Compare any two graphics cards:
GeForce 9800 GX2 vs Radeon HD 4870 512MB
IntroThe GeForce 9800 GX2 makes use of a 65 nm design. nVidia has clocked the core frequency at 600 MHz. The GDDR3 RAM is set to run at a speed of 1000 MHz on this specific card. It features 128 SPUs as well as 64 TAUs and 16 Rasterization Operator Units.
Compare those specs to the Radeon HD 4870 512MB, which comes with a GPU core clock speed of 750 MHz, and 512 MB of GDDR5 memory running at 900 MHz through a 256-bit bus. It also is comprised of 800(160x5) Stream Processors, 40 TAUs, and 16 ROPs.
Supreme Commander 2
GeForce 9800 GX2 wins
(Based entirely on the benchmarks listed above)
When combining all game benchmark scores on this page together, the GeForce 9800 GX2 wins overall, by 4 FPS. Please note that we do not have the results of every benchmark ever done for these cards, so the results may differ wildly in different games.
Power Usage and Theoretical Benchmarks
Power Consumption (Max TDP)
The GeForce 9800 GX2 should in theory be a small bit faster than the Radeon HD 4870 512MB in general. (explain)
Texel RateThe GeForce 9800 GX2 will be quite a bit (about 156%) faster with regards to anisotropic filtering than the Radeon HD 4870 512MB. (explain)
Pixel RateIf running with high levels of AA is important to you, then the GeForce 9800 GX2 is superior to the Radeon HD 4870 512MB, by far. (explain)
Please note that the above 'benchmarks' are all just theoretical - the results were calculated based on the card's specifications, and real-world performance may (and probably will) vary at least a bit.
One or more cards in this comparison are multi-core. This means that their bandwidth, texel and pixel rates are theoretically doubled - this does not mean the card will actually perform twice as fast, but only that it should in theory be able to. Actual game benchmarks will give a more accurate idea of what it's capable of.
Price ComparisonPlease note that the price comparisons are based on search keywords, and might not be the exact same card listed on this page. We have no control over the accuracy of their search results.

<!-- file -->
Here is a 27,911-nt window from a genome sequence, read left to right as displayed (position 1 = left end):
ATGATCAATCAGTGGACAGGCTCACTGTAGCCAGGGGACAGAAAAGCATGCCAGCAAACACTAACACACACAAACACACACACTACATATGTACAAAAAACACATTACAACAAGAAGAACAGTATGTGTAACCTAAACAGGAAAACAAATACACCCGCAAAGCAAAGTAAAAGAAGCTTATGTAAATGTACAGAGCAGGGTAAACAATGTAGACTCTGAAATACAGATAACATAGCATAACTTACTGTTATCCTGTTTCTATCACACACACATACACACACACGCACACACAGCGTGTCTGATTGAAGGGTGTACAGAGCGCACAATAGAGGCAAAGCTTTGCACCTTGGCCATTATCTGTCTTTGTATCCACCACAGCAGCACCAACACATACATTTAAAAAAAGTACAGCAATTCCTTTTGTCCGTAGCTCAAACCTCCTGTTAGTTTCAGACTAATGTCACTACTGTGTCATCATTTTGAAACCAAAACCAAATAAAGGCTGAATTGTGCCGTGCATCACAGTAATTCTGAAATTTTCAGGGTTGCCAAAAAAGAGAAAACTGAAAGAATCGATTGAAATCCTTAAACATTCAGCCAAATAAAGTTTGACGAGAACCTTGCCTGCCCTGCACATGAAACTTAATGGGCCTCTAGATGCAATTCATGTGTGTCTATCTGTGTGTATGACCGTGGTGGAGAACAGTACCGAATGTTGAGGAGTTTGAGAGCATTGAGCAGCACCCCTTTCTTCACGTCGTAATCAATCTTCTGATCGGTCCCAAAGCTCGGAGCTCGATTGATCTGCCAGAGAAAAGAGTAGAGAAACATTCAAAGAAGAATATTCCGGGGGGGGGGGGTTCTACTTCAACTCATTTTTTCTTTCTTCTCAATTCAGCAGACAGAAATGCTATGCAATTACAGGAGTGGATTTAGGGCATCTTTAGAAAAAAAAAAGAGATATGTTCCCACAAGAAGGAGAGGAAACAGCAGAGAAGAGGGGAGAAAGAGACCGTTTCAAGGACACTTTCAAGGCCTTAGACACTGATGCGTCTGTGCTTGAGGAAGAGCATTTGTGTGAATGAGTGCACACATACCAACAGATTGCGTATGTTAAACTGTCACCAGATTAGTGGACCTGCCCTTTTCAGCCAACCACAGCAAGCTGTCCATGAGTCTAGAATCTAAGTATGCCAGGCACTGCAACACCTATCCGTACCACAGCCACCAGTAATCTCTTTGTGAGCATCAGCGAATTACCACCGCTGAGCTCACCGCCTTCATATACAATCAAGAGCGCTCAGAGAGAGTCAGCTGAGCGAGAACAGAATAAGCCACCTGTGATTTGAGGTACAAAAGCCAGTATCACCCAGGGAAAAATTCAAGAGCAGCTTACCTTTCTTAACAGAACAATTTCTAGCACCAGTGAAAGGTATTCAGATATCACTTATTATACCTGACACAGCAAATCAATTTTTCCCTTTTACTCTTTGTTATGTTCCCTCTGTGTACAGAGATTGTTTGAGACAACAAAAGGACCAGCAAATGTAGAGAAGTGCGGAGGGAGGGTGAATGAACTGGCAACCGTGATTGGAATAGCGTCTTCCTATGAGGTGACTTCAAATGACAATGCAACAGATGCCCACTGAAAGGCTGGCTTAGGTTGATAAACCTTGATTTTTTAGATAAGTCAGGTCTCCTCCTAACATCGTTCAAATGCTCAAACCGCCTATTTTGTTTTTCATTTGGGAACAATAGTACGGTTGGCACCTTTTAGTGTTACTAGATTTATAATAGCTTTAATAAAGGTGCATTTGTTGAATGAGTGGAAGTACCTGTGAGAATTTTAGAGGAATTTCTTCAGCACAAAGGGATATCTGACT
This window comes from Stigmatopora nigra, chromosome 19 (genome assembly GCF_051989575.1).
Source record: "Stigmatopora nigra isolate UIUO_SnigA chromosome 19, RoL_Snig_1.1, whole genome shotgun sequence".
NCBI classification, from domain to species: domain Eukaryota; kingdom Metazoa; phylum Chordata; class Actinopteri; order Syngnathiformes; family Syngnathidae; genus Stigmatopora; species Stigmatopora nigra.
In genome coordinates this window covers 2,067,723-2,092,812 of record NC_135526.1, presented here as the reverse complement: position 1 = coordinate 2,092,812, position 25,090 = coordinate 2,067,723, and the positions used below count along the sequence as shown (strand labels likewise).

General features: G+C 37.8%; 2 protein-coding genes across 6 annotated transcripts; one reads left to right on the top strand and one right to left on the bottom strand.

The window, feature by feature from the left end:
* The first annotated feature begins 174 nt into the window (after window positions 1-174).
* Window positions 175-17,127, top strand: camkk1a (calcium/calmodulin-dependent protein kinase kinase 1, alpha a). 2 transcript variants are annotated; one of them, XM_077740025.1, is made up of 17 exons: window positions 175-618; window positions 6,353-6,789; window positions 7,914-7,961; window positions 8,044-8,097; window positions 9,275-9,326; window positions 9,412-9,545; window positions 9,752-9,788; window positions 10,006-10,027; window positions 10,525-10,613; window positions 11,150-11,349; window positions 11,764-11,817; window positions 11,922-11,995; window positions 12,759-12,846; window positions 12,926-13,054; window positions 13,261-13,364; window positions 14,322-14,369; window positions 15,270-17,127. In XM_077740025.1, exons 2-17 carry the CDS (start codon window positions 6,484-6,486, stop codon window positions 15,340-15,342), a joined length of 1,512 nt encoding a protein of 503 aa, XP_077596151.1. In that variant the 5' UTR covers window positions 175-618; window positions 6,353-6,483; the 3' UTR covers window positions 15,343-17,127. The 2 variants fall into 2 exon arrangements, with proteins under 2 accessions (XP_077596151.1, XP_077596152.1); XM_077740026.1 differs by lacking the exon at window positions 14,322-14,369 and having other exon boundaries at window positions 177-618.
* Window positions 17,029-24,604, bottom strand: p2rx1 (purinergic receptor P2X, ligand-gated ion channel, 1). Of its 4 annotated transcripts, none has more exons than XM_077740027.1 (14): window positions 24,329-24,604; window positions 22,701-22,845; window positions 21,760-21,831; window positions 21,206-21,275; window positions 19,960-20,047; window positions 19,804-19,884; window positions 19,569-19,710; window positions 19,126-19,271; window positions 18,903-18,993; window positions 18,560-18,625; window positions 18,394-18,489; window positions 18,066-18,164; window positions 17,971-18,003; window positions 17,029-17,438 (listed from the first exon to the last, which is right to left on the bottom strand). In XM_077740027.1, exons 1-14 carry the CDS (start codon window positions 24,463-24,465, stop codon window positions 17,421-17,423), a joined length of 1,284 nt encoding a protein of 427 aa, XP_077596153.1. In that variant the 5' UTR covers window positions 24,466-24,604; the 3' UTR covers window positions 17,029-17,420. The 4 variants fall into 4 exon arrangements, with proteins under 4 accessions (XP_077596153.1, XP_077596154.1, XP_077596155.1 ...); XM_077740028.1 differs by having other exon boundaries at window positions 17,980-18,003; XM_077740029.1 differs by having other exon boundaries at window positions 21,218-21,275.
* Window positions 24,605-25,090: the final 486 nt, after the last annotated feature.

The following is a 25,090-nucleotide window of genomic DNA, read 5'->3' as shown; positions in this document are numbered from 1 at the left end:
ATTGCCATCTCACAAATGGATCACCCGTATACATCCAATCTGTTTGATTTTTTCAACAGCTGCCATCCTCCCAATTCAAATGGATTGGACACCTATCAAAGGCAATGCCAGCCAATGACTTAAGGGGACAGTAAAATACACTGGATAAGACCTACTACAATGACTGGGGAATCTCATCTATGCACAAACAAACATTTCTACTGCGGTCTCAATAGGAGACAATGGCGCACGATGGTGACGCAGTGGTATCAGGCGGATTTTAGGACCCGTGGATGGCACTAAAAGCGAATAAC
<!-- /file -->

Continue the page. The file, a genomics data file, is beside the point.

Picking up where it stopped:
Memory Bandwidth: Memory bandwidth is the max amount of information (in units of megabytes per second) that can be transported across the external memory interface within a second. It is worked out by multiplying the bus width by its memory speed. If it uses DDR type memory, it should be multiplied by 2 again. If it uses DDR5, multiply by 4 instead. The better the card's memory bandwidth, the faster the card will be in general. It especially helps with AA, High Dynamic Range and high resolutions.
Texel Rate: Texel rate is the maximum number of texture map elements (texels) that can be applied in one second. This number is calculated by multiplying the total texture units by the core speed of the chip. The higher the texel rate, the better the graphics card will be at handling texture filtering (anisotropic filtering - AF). It is measured in millions of texels applied per second.
Pixel Rate: Pixel rate is the maximum number of pixels that the graphics chip can possibly record to its local memory in a second - measured in millions of pixels per second. Pixel rate is worked out by multiplying the amount of colour ROPs by the the card's clock speed. ROPs (Raster Operations Pipelines - sometimes also referred to as Render Output Units) are responsible for outputting the pixels (image) to the screen. The actual pixel fill rate is also dependant on lots of other factors, especially the memory bandwidth of the card - the lower the memory bandwidth is, the lower the ability to get to the maximum fill rate.